Uncertainty issues are paramount in the assessment of risks posed by natural hazards and in developing strategies to alleviate their consequences. In a paper published last month in the SIAM/ASA Journal on Uncertainty Quantification, the father-son team of Jerome and Seth Stein describe a model that estimates the balance between costs and benefits of mitigation following natural disasters, as well as rebuilding defenses in their aftermath. Using the 2011 Tohoku earthquake in Japan as an example, the authors help answer questions regarding the kinds of strategies to employ against such rare events.
“Science tells us a lot about the natural processes that cause hazards, but not everything,” says Seth Stein. “Meteorologists are steadily improving forecasts of the tracks of hurricanes, but forecasting their strength is harder. We know a reasonable amount about why and where earthquakes will happen, some about how big they will be, but much less about when they will happen.”
Earthquake cycles—triggered by movement of the Earth’s tectonic plates and the resulting stress and strain at plate boundaries —are irregular in time and space, making it hard to predict the timing and magnitude of earthquakes and tsunamis. Another conundrum for authorities in such crisis situations is the appropriate amount of resources to direct toward a disaster zone.
In this paper, the authors set out to “find the amount of mitigation—which could be the height of a seawall or the earthquake resistance of buildings—that is best for society,” explains Stein. “The challenge is deciding how much mitigation is enough. Although our first instinct might be to protect ourselves as well as possible, resources used for hazard mitigation are not available for other needs.”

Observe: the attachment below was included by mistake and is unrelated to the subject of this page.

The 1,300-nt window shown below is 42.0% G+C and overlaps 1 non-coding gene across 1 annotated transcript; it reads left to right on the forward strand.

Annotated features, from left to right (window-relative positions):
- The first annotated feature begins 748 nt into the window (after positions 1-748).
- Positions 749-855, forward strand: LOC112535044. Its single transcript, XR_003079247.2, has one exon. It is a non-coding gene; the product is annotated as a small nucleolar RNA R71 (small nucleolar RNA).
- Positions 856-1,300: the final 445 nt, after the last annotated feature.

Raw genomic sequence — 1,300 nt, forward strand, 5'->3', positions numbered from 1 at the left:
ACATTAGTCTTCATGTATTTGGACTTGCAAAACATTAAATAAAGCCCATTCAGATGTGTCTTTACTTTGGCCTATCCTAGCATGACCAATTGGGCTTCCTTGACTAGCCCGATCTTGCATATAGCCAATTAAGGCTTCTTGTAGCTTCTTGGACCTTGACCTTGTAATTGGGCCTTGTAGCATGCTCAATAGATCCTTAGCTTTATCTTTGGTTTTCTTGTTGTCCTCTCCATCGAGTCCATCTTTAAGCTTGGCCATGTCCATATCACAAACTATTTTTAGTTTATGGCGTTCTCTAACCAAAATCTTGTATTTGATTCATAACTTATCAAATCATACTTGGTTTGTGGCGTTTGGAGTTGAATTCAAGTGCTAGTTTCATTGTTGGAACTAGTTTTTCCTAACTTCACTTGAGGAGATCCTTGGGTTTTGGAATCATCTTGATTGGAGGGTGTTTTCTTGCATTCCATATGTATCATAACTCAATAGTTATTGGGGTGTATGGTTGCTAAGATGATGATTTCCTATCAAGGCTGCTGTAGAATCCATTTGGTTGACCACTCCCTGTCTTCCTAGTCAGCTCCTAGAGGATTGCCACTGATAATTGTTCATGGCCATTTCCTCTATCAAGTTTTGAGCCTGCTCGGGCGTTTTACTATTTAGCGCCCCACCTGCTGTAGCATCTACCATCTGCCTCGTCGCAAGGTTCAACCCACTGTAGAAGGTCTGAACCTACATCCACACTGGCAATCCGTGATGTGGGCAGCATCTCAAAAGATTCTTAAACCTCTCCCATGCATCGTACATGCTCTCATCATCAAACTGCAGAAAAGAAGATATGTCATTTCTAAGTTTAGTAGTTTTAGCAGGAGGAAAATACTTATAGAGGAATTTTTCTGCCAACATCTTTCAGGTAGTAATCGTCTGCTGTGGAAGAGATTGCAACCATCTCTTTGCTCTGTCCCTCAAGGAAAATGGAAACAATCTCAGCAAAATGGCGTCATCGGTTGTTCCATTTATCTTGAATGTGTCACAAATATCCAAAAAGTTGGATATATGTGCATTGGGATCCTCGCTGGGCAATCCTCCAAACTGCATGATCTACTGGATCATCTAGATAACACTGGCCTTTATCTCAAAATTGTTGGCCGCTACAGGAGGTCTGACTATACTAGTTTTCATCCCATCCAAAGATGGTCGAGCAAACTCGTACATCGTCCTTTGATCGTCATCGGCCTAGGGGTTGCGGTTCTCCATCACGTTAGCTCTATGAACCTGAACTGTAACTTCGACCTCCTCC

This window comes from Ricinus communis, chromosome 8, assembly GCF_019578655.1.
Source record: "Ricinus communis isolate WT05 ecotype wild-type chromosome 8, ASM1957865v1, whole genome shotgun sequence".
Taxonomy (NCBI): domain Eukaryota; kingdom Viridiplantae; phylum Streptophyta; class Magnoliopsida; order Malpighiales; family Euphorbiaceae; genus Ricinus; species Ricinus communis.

The objective is to provide methods for authorities to use their limited resources in the best possible way in the face of uncertainty.
Selecting an optimum strategy depends on estimating the expected value of damage. This, in turn, requires prediction of the probability of disasters. It is still unknown whether to assume that the probability of a large earthquake on a fault line is constant with time (as routinely assumed in hazard planning) or whether the probability gets smaller after the last incidence and increases with time.
Hence, the authors incorporate both these scenarios using the general probability model of drawing balls from an urn. If an urn contains balls that are labeled “E” for event and “N” for no event, each year is like drawing a ball. Following the draw, the ball can be replaced or not replaced in the urn based on whether or not the probability of an event depends on a previous event having occurred and the time since the past occurrence. The model also incorporates parameters for strain accumulation at plate boundaries as well as strain release during earthquakes.
The optimal mitigation strategy is selected by using a general stochastic model. The authors minimize the expected present value of damage, the costs of mitigation, and the risk premium, which reflects the variance, or inconsistency, of the hazard. The optimal mitigation is the bottom of a U-shaped curve summing up the cost of mitigation and expected losses, a sensible balance.
To determine the advantages and pitfalls of rebuilding after such disasters, the authors present a deterministic model. Here, outcomes are precisely determined by taking into account relationships between states and events.
Such models can also be applied toward other disaster situations, such as hurricanes and floods, and toward policies to diminish the effects of climate change. “Given the damage to New York City by the storm surge from Hurricane Sandy, options under consideration range from doing nothing, using intermediate strategies like providing doors to keep water out of vulnerable tunnels, to building up coastlines or installing barriers to keep the storm surge out of rivers,” explains Stein. “In this case, a major uncertainty is the effect of climate change, which is expected to make flooding worse because of the rise of sea levels and higher ferocity and frequency of major storms. Although the magnitude of these effects is uncertain, this formulation can be used to develop strategies by exploring the range of possible effects.”
To read the detailed article and view the source paper, click here.